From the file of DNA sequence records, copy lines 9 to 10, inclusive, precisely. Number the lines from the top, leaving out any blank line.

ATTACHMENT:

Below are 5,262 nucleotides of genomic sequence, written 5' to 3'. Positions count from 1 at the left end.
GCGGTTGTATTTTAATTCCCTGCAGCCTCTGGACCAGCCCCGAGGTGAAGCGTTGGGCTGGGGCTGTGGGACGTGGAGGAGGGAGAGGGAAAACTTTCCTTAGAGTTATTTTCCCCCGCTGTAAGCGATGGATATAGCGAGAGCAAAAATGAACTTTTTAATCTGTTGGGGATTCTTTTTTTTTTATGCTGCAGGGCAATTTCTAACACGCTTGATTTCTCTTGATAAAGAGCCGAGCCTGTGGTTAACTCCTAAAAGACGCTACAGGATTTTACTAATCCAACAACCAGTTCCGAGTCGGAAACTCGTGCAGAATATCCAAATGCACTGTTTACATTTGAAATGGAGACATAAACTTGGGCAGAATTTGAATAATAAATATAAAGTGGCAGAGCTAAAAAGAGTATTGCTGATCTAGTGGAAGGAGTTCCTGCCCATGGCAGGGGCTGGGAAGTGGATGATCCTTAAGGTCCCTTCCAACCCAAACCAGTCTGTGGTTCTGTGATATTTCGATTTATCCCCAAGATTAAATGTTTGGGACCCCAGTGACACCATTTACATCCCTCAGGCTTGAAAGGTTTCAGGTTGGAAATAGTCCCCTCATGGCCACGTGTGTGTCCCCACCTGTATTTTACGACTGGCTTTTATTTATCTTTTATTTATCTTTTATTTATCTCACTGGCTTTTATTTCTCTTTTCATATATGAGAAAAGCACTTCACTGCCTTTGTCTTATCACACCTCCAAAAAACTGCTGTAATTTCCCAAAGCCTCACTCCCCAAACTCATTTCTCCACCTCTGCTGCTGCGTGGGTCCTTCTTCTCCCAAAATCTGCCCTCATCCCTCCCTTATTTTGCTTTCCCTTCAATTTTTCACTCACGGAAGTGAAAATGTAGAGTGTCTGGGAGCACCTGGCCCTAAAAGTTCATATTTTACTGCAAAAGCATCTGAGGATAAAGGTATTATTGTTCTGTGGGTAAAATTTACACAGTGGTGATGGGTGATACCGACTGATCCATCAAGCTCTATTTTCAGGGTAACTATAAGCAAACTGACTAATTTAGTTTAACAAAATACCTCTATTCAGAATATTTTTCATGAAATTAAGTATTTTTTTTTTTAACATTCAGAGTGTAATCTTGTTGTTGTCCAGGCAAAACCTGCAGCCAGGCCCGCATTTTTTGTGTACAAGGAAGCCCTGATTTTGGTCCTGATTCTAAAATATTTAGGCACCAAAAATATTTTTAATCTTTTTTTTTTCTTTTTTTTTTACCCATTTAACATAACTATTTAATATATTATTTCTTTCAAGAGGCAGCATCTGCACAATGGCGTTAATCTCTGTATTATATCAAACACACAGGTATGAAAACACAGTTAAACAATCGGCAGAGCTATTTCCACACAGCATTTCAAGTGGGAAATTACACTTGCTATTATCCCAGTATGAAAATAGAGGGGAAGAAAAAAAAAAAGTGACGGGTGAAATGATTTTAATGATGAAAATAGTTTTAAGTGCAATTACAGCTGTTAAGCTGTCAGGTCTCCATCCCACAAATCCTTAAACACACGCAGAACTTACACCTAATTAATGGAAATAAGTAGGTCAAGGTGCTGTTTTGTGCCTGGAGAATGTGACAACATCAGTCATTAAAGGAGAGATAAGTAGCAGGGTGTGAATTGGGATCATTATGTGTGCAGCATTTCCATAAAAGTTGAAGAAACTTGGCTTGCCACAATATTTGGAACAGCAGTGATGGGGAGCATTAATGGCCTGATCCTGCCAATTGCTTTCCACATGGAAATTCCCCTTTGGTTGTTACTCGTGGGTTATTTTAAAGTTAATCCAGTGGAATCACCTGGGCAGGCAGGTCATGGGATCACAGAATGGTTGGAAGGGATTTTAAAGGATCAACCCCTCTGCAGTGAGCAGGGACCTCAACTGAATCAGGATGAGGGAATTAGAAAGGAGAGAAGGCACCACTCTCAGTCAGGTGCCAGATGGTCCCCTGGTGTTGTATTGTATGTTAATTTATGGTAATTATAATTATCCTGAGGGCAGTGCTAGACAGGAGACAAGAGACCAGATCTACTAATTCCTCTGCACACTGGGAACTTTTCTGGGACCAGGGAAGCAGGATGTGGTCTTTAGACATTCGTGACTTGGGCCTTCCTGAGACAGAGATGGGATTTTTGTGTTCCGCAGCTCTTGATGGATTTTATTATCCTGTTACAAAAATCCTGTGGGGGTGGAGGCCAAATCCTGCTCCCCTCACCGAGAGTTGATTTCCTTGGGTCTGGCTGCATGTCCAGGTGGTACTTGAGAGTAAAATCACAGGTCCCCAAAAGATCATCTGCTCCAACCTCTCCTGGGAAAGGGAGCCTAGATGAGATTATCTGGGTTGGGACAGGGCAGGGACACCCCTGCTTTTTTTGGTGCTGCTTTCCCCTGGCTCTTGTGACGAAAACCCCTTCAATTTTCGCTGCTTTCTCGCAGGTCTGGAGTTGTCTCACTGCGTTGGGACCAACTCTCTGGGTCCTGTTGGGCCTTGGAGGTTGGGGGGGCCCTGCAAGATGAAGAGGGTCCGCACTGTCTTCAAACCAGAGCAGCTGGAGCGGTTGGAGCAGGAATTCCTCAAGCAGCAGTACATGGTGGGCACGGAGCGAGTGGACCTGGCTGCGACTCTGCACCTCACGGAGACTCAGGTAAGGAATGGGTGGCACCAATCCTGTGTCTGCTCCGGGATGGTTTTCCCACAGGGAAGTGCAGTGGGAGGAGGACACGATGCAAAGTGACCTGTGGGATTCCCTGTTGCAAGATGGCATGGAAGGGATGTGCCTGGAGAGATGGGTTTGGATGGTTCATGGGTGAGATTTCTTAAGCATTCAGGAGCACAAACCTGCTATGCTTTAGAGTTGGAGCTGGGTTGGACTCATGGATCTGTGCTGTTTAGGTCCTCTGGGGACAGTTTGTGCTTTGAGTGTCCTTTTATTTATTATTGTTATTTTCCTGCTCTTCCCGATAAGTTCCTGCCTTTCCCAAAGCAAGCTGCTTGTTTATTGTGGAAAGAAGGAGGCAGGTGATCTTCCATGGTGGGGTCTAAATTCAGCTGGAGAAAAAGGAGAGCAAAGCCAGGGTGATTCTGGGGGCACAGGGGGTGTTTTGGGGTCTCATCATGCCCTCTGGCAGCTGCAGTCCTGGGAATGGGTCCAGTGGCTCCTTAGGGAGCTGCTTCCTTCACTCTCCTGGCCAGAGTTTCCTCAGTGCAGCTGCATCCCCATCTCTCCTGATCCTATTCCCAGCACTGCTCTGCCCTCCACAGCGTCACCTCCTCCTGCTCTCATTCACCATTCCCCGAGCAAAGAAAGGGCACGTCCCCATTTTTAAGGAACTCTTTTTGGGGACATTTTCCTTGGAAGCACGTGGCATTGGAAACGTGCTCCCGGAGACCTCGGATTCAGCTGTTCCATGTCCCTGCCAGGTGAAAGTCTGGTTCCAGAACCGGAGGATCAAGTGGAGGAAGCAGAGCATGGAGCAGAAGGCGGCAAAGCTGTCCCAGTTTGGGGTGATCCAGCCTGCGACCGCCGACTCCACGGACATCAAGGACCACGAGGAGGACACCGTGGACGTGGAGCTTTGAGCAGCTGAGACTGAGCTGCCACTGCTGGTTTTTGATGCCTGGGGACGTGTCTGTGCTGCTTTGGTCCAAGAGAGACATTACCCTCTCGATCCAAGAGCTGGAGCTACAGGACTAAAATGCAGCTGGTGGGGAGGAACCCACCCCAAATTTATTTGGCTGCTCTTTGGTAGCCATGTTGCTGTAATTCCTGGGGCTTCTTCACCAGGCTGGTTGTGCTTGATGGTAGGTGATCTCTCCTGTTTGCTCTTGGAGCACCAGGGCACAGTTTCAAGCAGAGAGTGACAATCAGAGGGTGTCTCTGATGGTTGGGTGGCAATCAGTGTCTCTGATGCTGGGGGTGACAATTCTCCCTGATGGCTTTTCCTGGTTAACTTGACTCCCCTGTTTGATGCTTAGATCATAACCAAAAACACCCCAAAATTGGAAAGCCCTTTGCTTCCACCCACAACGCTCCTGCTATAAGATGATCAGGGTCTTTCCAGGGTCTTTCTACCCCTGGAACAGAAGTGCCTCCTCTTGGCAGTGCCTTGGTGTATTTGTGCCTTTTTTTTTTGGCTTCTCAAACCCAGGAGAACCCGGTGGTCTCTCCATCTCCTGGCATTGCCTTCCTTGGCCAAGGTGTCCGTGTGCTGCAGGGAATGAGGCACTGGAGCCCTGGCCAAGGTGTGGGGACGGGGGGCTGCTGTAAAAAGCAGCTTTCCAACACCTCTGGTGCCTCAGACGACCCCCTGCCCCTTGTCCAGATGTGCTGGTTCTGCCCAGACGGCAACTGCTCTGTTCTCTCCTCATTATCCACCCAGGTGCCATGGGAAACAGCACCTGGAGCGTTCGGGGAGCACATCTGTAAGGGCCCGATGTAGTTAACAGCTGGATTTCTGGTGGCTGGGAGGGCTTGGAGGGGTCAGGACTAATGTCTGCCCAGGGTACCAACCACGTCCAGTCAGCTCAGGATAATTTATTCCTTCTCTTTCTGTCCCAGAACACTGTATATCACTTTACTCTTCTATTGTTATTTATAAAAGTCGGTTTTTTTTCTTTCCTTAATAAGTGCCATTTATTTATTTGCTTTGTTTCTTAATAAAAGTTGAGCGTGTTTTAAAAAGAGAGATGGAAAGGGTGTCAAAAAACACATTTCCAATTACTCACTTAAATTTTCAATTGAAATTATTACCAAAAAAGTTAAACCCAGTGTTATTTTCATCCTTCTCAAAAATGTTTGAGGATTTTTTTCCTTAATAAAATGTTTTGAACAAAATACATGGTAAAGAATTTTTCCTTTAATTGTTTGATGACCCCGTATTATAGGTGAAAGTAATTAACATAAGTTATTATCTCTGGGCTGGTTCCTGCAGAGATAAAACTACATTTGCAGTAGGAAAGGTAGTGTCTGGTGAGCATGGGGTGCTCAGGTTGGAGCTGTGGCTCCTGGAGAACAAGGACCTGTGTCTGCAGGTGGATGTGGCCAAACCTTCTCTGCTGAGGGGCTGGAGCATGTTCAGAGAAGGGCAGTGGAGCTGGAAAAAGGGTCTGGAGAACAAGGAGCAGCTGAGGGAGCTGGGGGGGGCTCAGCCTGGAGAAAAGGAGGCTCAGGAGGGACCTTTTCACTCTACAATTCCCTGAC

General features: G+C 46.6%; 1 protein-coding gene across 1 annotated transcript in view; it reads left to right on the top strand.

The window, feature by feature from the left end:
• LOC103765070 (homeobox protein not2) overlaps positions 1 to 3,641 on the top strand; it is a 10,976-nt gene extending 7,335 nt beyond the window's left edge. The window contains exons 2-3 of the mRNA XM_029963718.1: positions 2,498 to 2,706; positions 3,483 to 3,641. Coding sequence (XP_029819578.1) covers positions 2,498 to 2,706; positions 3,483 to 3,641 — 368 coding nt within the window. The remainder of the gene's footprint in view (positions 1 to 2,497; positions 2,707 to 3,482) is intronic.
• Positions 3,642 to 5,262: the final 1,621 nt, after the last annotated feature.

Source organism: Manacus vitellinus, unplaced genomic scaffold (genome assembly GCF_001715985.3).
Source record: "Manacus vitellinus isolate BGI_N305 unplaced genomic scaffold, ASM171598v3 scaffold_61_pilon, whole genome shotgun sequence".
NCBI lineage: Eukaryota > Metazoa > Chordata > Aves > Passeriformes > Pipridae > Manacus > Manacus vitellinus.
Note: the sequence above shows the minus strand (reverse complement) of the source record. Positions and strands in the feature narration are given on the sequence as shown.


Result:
NCBI lineage: Eukaryota > Metazoa > Chordata > Aves > Passeriformes > Pipridae > Manacus > Manacus vitellinus.
Note: the sequence above shows the minus strand (reverse complement) of the source record. Positions and strands in the feature narration are given on the sequence as shown.